In May, a federal judge granted a preliminary injunction in the case that restricts the use of 40-millimeter weapons to trained officers, and said they could only use them on specific targets “when the officer has reasonable grounds to believe that a suspect violently resists arrest or poses an immediate threat of violence or physical harm.

He prohibits officers from aiming 40-millimeter projectiles at the head, neck, face, eyes, kidneys, chest, groins or spine, and says they should only be fired at five feet or more “unless an officer or other person is attacked and there is a threat of imminent serious harm.

Carol Sobel, lawyer for Black Lives Matter-Los Angeles, said the organization’s legal team had reviewed videos of the weekend’s events and would like the court to expand the injunction to include bean bags, which were used on Saturday.

Sobel said the videos she saw, including of the woman being shot with a beanbag at close range and officers firing 40mm bullets while running down the street, were extremely disturbing and showed “indiscriminate use of these weapons”.

Los Angeles-based attorney Christian Contreras on Tuesday filed a lawsuit against the city which names two people as class representatives and alleges officers used excessive force against protesters. He said more than a dozen protesters contacted him.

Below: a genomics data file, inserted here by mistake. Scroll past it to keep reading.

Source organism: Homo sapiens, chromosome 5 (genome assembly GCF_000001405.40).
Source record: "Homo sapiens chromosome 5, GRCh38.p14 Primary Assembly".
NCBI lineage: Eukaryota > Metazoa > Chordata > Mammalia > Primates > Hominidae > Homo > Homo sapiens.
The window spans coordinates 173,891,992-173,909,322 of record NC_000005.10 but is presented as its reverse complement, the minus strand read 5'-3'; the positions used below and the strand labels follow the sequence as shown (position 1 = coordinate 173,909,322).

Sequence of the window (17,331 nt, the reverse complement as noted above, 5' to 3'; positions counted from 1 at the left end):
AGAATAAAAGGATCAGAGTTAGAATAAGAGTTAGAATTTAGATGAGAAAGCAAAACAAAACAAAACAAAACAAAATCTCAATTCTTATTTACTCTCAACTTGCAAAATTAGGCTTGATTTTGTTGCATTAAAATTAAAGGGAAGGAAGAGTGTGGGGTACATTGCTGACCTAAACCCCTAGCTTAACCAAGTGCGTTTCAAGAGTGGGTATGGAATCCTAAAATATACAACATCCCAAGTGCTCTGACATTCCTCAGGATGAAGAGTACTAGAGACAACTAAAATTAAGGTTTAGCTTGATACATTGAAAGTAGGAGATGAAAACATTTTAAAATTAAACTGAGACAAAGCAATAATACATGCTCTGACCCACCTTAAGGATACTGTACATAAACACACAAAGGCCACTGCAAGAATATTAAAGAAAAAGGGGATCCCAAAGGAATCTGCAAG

Following a press conference led by Contreras outside the LAPD headquarters in downtown on Tuesday, Jessica Woodward, one of the plaintiffs, told The Times that she was standing on the sidewalk and trying to get in between. a protester and an officer when she was hit. by a stick.

After standing up, two police officers hit her in the chest again with a baton, said Woodward, 28.

Accustomed to protests against police violence, Woodward said she wore a bulletproof vest on Saturday.

“My main objective in a demonstration is to stand between the police and the BIPOC so that they are not attacked,” she said.

The lawsuit also alleges unlawful force against documentary director Vishal Singh. Singh, 28, told The Times he was standing in the middle of Coronado Street filming the protest when an officer started pushing him back with a baton, repeatedly telling him to get on the sidewalk .

The video shows Singh, wearing a white t-shirt and black helmet, quickly walking backwards and filming. Singh walked behind a parked car and on the sidewalk to film officers who he said were wielding batons at protesters. He said an officer leaned into the back of the parked car and, with “both hands on his bat as if it were a baseball bat,” swung his right arm, fracturing a joint in his hand and two of his fingers.

“It was difficult to see a valid reason for this incident,” Singh said. “I was stepping back. I had my credentials on it. I was filming.